Untitled Basement

Building community and providing unforgettable cultural experiences

Bradley Williams, owner of Untitled Basement, said he chose Braamfontein as the location for his venue as he had experienced some of his most exciting cultural moments there. “It just made sense to choose Braamfontein — I’m a fan of the open city layout, which I far prefer over suburban streets. Braam has a buzz, it has people moving through it in high numbers, all days of the week, people from all over the world. It’s also a student hub, with Wits and colleges, and we wanted to be part of that energy.

“It’s a leader in youth fashion, art and politics, and those are the cultural pillars that we speak to with our space. We want to contribute to that, but also to feed off it. It’s a thriving scene to pull inspiration from … there is no other place like it in the country.”

The Untitled Basement is part of the Artivist building, which offers multiple spaces. It caters to daytime coffee experiences, where people can walk in to have a coffee and a soup and work. Then there is an art space, which curates exhibitions and installations. This slow, lean-back minimalist experience builds up towards the night with cocktails, tapas, champagne and dinners, before people go down to the basement to enjoy the music there. This ranges from solo jazz piano performances, R&B, hip-hop, jazz, soul to an eclectic DJ mix — and people can flow between the spaces. It’s all about making the most of the building’s architecture.

“Sometimes in summer we have a cocktail bar, a jazz performance, vinyl market or outdoor cinema in the alleyway next to the entrance,” says Williams. “We also partner with event management companies like The Dig, Obrigado and Mamakashaka. In addition, we’ve had brunch daytime parties, where people listen to the music and then go outdoors onto the terrace … we try to keep things dynamic and fluid, depending on the time of year.”

The menu of the Artivist Restaurant is pan-African diaspora inspired, which has been modernised for a modern palate. “For instance, we serve African tripe (called mogodu), where we have taken influences from the Brazilian feijoada dish, which is a stew of beans, with elements of chorizo. We try to do this with a lot of traditional SA dishes. We also serve the best fire-grilled chicken in the country! We use North African chermoula marinade, which is very different from chicken tikka — we have probably the only indoor wood-fired grill in the whole CBD. Our SA chesa nyama plate is a mash-up with Eastern African influences, called nyama chonga, containing lamb and free-range beef boerewors, with pap and gravy. Any South African can relate to that; we like to make people feel at home.”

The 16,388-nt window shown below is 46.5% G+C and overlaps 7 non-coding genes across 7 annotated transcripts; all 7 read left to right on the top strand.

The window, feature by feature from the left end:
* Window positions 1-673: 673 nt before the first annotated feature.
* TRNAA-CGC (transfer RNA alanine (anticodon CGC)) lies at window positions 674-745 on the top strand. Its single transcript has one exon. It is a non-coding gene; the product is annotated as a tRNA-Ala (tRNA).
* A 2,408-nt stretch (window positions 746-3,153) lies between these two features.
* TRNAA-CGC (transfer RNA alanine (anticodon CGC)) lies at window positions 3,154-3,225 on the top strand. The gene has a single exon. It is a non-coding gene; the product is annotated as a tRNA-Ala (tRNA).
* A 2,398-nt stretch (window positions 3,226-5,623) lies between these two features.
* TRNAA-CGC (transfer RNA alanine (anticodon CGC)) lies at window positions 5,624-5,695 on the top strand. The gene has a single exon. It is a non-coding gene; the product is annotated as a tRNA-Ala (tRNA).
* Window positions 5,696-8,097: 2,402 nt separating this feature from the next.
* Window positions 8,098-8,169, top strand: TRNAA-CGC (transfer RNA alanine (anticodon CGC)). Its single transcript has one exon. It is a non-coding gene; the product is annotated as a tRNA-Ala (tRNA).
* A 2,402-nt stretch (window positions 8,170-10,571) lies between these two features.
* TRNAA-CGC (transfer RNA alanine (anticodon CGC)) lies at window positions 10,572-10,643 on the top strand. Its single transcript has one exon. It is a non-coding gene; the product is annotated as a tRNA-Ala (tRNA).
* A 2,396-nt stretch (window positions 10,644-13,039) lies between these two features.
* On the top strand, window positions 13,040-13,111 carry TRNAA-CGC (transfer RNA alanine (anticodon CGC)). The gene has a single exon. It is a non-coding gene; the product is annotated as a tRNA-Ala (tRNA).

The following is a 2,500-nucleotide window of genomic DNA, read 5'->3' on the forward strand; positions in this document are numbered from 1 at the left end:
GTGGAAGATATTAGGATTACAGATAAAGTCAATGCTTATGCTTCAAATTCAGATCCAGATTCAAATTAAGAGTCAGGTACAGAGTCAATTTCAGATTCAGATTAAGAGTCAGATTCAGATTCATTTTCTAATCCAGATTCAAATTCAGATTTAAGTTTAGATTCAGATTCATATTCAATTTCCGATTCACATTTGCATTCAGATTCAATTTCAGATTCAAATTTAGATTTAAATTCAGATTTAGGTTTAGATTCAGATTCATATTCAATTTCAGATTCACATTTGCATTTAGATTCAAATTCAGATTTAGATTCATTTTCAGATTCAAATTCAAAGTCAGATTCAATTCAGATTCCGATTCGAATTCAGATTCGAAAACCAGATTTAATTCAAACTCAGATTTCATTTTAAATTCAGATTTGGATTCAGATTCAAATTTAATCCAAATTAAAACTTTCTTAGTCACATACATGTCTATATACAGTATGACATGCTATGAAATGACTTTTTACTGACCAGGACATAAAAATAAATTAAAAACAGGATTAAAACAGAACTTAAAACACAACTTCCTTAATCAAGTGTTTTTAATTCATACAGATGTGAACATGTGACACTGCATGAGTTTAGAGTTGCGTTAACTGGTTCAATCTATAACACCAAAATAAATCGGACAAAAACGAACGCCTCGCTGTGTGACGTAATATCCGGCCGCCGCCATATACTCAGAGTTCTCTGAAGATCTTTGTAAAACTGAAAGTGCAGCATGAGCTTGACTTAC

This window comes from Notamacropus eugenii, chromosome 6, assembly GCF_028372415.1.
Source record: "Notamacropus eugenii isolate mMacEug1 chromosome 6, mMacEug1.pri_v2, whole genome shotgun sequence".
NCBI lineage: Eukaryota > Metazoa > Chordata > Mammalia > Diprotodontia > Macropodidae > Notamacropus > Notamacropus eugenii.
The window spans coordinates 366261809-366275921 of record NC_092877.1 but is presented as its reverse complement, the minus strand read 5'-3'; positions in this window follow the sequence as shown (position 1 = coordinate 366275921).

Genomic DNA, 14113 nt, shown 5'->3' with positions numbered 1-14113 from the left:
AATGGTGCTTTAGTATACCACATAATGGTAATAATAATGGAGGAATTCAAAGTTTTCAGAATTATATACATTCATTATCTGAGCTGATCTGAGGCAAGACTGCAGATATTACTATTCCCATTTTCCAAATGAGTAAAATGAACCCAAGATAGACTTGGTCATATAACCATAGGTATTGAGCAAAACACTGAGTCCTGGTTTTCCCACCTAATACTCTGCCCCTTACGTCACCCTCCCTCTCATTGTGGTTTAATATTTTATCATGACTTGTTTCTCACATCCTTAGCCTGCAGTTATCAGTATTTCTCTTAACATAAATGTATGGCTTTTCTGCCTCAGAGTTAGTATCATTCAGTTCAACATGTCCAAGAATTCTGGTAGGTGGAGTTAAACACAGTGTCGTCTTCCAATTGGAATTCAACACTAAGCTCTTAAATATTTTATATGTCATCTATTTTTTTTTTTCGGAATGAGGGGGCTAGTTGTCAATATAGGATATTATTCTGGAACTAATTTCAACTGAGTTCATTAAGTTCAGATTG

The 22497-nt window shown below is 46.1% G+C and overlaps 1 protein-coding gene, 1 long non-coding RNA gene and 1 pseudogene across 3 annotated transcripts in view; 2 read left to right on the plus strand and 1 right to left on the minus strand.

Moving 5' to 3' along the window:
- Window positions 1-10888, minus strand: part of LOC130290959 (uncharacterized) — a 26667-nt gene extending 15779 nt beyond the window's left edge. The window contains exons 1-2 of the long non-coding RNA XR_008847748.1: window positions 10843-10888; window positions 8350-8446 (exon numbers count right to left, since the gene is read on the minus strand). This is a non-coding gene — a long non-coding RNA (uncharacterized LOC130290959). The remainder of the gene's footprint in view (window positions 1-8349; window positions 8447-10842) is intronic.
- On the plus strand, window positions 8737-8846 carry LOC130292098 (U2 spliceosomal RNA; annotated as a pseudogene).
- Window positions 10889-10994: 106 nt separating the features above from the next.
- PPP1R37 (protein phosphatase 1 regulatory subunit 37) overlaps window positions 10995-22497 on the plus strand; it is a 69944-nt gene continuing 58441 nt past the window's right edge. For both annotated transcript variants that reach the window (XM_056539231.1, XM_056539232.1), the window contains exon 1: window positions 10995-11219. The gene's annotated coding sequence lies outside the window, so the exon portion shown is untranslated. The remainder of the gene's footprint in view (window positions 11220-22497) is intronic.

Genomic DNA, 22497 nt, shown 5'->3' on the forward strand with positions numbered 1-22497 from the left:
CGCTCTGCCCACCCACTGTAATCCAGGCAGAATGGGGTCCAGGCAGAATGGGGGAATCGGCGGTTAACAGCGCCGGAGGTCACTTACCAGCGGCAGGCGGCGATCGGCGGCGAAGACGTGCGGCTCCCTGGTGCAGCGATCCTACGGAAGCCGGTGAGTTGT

The music in Untitled Basement is a real blend: world, bossa nova, house, mapiano … it’s a mix of what’s on offer in the country. The stage is based on the idea of “no stage” — the artist/s are in the middle of the room, not on a pedestal, which creates much more intimacy with the audience, and both can feed off each other. “It also inspires innovation and experimentation: many performers, such as Msaki as Nduduzu Makhathini, say it’s their go-to venue. We have been able to support the live music scene and we’ve seen careers go in different directions after performing in our venue,” says Williams.

Artivist opened in 2018, so it’s been open for four years in total, although lockdown closed its doors for a whole year. “We were lucky in that our landlord gave us some breathing room and only charged us rates and operating costs. We had to find other ways to bring in revenue; my business partner DJ Kenzhero and I went back to managing artists and running independent record labels. Post-vaccine, our focus has been on rebuilding and recovering; we’ve been open since April. During lockdown we also filmed some ‘live’ performances in the basement under the label of ‘the art of’ where the artists had to imagine there was an audience watching and listening to them.”

Williams says: “Our vision is to carry on building community and providing incredible cultural experiences; if we can make a profit while doing that, we would be very happy. We want to expand into editorial content; we want to tell artists’ stories through podcasts on YouTube or Vimeo, to amplify what we do in this space, and give our customers something to take home with them.”

Asked how Braamfontein can improve, Williams replied: “We would like to see a space being created that integrates the more rural, less affluent students, who can’t afford to buy drinks in formal venues, and who then sit and drink in their cars. They need to feel they are part of the neighbourhood. The area must be kept clean and safe. Everyone must be accountable to the community — including the beggars and car guards. I’m not sure how that will happen, but somebody needs to provide the leadership. Braamfontein can be a meeting point for all Africans to come together and create.”

Untitled Basement is not running on its full schedule yet. It is open from Thursday to Saturday night, with some live music on Wednesdays and Sundays.

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